Understand that although charcoal will generate smoke, it is not intended to “smoke” your meat. Charcoal is pre burnt wood. This means that charcoal does not have any specific aromas to work with. It’s fuel for your fire. Nothing less, nothing more. Should you like to add flavor to your meals, you will need to start playing with wood chunks. A great tip in order to burn “clean” faster is to preheat your chunks on the grill prior to actually throwing them in your fire. White and black smoke are generated as the chunks ramp up in temp. By warming up your chunks over indirect heat, you cut away at that process in a big way, which makes sure you get the best quality smoke as fast as possible. 


6. Top to Bottom or Bottom up?

Cooking with charcoal is cost-efficient as you can reuse the same charcoal load for multiple cookouts in most occasions. Understanding how to light your charcoal based on what you are set to cook will make sure you do not waste charcoal unnecessarily. If you are planning on doing hot and fast cooks like steaks, burgers and fish, lighting your fire from the top will allow you to get just enough coals on fire to sear and cook, while giving rest to the lower end of your fire box. If you plan on doing long cooking sessions, lighting your fire with a lighter from the bottom up will allow the fire to gradually spread and climb its way to the top, extending the longevity of your fire without needing to reload charcoal halfway through. 


7. Gear up for flare-ups.

Unlike gas grilling, charcoal grilling is much more intense. Investing in quality gear will not only make it more fun, it will make it safer. You always got to keep in mind that you’re playing with, and over, fire.

Essential accessories such as good tongs, spatulas, gloves and brushes will help you make sure you never burn knuckles over fire. Getting a decent charcoal rake is a no-brainer as well to work your fire.


8. Reconnecting with Rotisserie

The major upside to cooking with charcoal is the wide range of techniques that you can work with over live fire. A big sleeper in this range is the rotisserie style. For some reason, rotisserie style cooking over charcoal has been left out in the latest trends but it’s time for a comeback. I get that low and slow is cool and all, but there are NO techniques that can even come close to rotisserie style if you’re looking for flavorful, juicy and crusty cuts of meat over charcoal. Spontaneous flare-ups, gently tickling meat for hours on hours, or even Brazilian rodizio style skewer menus, will always win your crowd over.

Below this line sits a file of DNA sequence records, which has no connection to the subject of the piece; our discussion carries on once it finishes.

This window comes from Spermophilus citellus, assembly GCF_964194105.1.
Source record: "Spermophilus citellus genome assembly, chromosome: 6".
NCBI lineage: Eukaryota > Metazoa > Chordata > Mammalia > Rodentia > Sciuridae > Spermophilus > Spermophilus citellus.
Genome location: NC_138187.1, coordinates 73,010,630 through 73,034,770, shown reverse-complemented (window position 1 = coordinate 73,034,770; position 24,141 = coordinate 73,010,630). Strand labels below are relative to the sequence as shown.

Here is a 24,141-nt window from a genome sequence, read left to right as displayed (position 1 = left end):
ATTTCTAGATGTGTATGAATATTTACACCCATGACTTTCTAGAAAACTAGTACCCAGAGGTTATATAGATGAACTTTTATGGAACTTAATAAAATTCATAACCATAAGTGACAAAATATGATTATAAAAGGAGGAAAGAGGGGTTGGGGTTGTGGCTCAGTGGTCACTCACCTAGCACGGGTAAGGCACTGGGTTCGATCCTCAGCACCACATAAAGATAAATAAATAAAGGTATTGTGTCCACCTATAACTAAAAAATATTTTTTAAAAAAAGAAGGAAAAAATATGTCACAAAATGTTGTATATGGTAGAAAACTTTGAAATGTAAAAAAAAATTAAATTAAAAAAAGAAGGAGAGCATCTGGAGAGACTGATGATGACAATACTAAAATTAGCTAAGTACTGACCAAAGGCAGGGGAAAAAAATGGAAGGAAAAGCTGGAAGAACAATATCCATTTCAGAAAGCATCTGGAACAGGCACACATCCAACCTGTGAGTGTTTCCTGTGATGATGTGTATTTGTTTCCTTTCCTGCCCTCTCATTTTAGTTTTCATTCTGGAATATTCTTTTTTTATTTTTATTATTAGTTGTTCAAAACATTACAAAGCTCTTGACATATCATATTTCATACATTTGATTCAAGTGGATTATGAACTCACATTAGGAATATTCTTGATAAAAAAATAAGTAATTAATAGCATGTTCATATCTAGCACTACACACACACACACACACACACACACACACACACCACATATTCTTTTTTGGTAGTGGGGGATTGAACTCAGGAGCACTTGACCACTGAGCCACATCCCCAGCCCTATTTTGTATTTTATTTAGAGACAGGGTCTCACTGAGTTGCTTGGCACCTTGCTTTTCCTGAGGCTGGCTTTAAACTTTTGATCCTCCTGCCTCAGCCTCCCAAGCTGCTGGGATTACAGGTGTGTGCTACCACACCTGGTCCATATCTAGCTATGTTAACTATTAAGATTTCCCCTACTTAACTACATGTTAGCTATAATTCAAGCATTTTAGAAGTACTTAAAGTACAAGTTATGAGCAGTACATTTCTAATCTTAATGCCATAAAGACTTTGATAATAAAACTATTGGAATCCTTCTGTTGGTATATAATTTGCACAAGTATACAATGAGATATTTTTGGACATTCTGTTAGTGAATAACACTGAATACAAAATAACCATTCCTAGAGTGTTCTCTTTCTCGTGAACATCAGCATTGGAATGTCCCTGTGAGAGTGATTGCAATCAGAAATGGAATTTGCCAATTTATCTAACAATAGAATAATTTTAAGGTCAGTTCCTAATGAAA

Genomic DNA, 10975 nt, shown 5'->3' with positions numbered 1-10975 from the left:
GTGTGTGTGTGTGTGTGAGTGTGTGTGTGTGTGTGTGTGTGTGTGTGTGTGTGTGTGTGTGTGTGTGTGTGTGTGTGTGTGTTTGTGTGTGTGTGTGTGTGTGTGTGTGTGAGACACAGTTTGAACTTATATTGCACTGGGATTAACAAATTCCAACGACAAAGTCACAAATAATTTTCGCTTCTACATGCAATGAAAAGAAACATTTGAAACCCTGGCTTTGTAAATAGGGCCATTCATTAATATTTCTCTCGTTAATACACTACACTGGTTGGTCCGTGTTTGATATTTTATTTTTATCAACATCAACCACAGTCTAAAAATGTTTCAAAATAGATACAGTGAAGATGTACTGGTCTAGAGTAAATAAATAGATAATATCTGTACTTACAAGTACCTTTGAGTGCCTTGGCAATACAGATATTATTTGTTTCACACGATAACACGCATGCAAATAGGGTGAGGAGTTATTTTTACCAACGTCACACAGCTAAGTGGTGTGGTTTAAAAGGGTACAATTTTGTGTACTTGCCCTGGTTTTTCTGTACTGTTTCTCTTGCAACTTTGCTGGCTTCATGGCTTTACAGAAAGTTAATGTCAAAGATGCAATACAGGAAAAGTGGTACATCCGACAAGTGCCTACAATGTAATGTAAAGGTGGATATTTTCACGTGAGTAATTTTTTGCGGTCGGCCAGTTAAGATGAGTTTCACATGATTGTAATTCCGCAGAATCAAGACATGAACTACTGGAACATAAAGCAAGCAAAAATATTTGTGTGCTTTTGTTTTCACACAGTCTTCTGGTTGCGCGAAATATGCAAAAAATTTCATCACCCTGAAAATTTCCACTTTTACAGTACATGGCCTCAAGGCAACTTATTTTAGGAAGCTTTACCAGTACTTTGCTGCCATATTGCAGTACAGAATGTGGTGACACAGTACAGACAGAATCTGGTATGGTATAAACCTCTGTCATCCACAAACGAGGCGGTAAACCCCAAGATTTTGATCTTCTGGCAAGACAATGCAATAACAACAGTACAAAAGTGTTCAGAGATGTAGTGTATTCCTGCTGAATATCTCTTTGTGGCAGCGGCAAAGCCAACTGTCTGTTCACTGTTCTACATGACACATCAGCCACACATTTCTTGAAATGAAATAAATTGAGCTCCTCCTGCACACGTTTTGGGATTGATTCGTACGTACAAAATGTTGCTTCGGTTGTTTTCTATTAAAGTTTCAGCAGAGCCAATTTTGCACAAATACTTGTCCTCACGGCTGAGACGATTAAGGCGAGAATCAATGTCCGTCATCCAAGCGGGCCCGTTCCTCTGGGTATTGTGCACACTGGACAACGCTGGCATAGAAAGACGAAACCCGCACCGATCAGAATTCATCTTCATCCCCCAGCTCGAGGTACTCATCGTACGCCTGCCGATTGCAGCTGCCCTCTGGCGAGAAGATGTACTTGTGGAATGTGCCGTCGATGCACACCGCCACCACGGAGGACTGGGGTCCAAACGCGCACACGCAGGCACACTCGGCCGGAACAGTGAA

9. Keep it closed at all times!

It’s always tempting to peek. Did you know however that the more you open your lid, the more you can sadly screw things up? Every time you open the lid on a charcoal BBQ, you are wasting humidity and creating a short blast of heat. Those variables will lead to drier food and uneven cooking. This is why you need to keep the lid closed as much as possible and start relying on other signs and techniques. Working with probes and understanding smoke colour are easy ways to keep track of what’s happening inside your BBQ. 


10. Burn it down

I’m not a big fan of veggies. I’m sure a lot of you feel the same way. There is, however, an upside to working with charcoal that gas grills don’t have. Ever tried tossing your veggies directly into the flames? Charring up bell peppers, eggplants, scallions, tomatoes, brussels sprouts or even kale is a great way to experience veggies in a new way. 


I’m not a gambling man, but I am more than willing to bet that if you apply these 10 tips and tricks, you won’t feel the need to go back to your old gas grill ways.


There’s a reason people get so passionate about BBQ and most of it comes from playing with fire. Own your craft, experiment, document and repeat, this is all there’s left to do from this point on.